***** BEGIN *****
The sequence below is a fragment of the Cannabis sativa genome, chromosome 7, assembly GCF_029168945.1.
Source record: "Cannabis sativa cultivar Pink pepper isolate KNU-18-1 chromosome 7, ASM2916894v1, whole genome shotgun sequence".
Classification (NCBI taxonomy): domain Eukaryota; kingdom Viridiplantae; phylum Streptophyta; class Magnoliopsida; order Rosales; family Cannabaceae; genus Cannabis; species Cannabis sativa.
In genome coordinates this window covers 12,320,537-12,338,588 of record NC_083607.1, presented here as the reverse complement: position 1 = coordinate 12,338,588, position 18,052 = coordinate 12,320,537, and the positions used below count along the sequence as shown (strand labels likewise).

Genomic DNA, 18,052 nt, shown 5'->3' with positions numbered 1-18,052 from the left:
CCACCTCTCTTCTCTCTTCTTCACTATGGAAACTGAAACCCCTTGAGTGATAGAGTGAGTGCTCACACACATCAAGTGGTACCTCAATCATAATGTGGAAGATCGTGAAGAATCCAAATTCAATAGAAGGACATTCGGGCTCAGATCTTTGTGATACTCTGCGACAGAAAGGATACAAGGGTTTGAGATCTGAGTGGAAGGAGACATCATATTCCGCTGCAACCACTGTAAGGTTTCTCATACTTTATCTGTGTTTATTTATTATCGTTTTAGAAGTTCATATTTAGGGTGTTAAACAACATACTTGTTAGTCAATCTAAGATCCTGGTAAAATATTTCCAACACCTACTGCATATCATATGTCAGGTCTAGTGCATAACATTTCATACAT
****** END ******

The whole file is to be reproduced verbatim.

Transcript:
The sequence below is a fragment of the Cannabis sativa genome, chromosome 7, assembly GCF_029168945.1.
Source record: "Cannabis sativa cultivar Pink pepper isolate KNU-18-1 chromosome 7, ASM2916894v1, whole genome shotgun sequence".
Classification (NCBI taxonomy): domain Eukaryota; kingdom Viridiplantae; phylum Streptophyta; class Magnoliopsida; order Rosales; family Cannabaceae; genus Cannabis; species Cannabis sativa.
In genome coordinates this window covers 12,320,537-12,338,588 of record NC_083607.1, presented here as the reverse complement: position 1 = coordinate 12,338,588, position 18,052 = coordinate 12,320,537, and the positions used below count along the sequence as shown (strand labels likewise).

Genomic DNA, 18,052 nt, shown 5'->3' with positions numbered 1-18,052 from the left:
CCACCTCTCTTCTCTCTTCTTCACTATGGAAACTGAAACCCCTTGAGTGATAGAGTGAGTGCTCACACACATCAAGTGGTACCTCAATCATAATGTGGAAGATCGTGAAGAATCCAAATTCAATAGAAGGACATTCGGGCTCAGATCTTTGTGATACTCTGCGACAGAAAGGATACAAGGGTTTGAGATCTGAGTGGAAGGAGACATCATATTCCGCTGCAACCACTGTAAGGTTTCTCATACTTTATCTGTGTTTATTTATTATCGTTTTAGAAGTTCATATTTAGGGTGTTAAACAACATACTTGTTAGTCAATCTAAGATCCTGGTAAAATATTTCCAACACCTACTGCATATCATATGTCAGGTCTAGTGCATAACATTTCATACAT